Without any express reliance on the discussion of the Committee on the issue, the Hon’ble Court came to materially similar reading of the Clause that the ‘plurality of invention’ has to be present in the [claims] of the parent application and mere support in the patent specification is not enough to maintain a divisional application. However, to buttress this position, the Hon’ble court relied upon ESCO Corp v. Controller [OA/66/2020/PT/DEL] wherein the IPAB, after conjoint reading of Sections 7, 10 and 16, concluded that “10. … a patent application can only be divided, if it claims more than ‘one invention’. … if there is no objection on the ground of ‘plurality of distinct inventions[by the Controller, it] means [that] the claims … contains either a single invention or a group of inventions linked so as to form a single inventive concept and in such a scenario, no divisional application is allowable” [emphasis in original removed; emphasis supplied].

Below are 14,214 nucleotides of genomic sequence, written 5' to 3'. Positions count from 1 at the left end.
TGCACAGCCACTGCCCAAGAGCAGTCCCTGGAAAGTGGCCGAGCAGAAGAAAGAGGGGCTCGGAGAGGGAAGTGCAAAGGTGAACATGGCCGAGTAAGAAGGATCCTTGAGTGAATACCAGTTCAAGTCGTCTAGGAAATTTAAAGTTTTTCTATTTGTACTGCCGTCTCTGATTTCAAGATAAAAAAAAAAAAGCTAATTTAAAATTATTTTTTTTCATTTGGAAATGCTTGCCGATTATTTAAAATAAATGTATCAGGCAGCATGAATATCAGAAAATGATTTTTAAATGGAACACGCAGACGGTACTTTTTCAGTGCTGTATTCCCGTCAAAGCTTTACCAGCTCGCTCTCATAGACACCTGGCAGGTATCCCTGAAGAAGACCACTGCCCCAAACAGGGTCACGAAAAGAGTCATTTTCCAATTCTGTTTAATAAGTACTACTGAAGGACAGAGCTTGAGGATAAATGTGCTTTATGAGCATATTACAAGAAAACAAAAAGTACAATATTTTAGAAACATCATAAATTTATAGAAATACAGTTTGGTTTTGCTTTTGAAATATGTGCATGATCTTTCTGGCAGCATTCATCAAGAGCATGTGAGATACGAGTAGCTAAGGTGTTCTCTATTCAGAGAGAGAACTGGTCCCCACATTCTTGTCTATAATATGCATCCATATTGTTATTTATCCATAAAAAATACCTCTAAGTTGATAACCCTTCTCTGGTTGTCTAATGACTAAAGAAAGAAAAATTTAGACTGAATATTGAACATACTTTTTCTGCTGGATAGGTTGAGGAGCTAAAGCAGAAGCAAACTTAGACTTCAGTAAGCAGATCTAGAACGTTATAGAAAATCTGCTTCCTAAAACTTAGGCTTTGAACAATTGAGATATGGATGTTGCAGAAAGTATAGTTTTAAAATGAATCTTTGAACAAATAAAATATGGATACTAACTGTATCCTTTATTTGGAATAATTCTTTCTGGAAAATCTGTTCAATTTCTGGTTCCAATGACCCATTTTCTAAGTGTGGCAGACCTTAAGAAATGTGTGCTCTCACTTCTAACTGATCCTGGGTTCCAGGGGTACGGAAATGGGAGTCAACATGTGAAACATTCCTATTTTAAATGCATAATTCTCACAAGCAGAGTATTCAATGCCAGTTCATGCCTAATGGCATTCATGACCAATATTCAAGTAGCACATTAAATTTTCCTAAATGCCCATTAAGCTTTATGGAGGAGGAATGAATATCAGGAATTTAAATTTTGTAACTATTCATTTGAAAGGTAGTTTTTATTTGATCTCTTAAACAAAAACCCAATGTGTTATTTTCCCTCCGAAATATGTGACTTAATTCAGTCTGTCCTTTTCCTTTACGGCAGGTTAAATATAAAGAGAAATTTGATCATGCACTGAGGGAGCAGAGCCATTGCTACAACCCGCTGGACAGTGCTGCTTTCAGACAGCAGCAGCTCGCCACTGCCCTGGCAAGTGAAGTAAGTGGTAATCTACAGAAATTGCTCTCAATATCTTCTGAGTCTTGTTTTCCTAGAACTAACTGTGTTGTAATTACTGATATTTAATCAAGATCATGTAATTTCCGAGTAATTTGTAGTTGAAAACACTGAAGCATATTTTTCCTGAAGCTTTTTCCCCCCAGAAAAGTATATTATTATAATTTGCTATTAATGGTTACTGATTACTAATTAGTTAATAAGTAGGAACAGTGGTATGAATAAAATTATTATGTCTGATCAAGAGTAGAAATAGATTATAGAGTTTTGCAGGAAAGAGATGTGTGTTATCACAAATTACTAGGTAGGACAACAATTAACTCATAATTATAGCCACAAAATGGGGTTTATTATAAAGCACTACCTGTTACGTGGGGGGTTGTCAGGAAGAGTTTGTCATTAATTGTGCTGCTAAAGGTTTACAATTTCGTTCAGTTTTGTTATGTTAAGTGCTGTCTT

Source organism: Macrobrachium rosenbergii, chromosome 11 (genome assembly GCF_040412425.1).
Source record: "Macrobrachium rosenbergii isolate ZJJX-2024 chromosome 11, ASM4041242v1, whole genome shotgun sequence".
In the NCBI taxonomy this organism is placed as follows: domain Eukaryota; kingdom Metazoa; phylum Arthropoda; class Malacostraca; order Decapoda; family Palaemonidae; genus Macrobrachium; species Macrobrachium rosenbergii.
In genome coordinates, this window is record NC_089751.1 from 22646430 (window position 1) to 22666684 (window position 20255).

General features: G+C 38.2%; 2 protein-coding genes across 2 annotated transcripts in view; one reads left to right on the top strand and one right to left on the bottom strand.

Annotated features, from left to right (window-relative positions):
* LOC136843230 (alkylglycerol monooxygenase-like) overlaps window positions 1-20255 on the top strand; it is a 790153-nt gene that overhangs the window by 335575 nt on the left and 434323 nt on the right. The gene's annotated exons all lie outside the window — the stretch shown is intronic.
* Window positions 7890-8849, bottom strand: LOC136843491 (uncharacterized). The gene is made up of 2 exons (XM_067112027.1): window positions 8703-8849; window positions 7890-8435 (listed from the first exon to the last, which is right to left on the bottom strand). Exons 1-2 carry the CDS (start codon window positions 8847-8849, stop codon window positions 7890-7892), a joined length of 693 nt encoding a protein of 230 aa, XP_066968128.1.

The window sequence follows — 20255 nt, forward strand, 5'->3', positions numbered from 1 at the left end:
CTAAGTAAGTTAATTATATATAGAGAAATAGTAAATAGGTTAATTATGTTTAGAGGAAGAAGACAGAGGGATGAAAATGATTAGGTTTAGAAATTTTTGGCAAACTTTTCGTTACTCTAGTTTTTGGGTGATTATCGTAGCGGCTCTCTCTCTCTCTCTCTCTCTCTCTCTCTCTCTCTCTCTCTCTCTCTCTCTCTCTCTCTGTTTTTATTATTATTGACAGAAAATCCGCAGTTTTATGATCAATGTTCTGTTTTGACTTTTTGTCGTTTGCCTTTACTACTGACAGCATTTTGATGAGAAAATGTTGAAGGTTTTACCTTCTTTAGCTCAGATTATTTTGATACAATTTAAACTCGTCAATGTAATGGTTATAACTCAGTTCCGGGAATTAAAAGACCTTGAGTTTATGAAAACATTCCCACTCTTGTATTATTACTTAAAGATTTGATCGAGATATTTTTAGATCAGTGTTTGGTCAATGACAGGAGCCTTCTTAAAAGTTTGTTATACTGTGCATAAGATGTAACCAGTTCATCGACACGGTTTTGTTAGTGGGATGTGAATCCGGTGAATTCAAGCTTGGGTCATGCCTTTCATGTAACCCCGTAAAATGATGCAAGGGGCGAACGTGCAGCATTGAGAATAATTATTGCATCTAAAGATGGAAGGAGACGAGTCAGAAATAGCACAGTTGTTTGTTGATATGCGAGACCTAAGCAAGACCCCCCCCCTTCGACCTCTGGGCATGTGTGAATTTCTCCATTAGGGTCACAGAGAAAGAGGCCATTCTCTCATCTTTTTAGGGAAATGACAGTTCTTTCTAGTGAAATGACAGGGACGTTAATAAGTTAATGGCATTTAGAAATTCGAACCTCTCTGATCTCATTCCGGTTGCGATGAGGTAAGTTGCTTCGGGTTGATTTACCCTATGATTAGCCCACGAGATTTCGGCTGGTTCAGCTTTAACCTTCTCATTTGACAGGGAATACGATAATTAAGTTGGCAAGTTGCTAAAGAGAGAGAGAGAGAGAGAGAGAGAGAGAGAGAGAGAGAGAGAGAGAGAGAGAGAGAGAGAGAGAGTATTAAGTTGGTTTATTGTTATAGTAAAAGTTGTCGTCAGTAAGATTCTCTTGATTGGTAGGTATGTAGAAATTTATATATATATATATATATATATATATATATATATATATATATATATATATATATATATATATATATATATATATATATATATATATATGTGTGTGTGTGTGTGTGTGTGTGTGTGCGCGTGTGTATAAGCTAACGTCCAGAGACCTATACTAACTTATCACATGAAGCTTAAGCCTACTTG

General Guidelines for Dealing with Divisional Applications

The whole discussion around the judgement of the Hon’ble Court in Boehringer Ingelheim (supra) can be summarized as: the Court held that a divisional application shall not be maintainable if, it contains –  (a) a claim which was not part of the claims of the parent application, or (b) a claim which was examined and/or rejected during the prosecution of the parent application on any grounds other than the ‘unity of invention’. The Court’s view find support from the proposal and/or suggestions of the Ayyagar Committee, and from the IPAB in ESCO Corp. (supra). And un/fortunately, the ‘Contrarian View’ found support in none of them.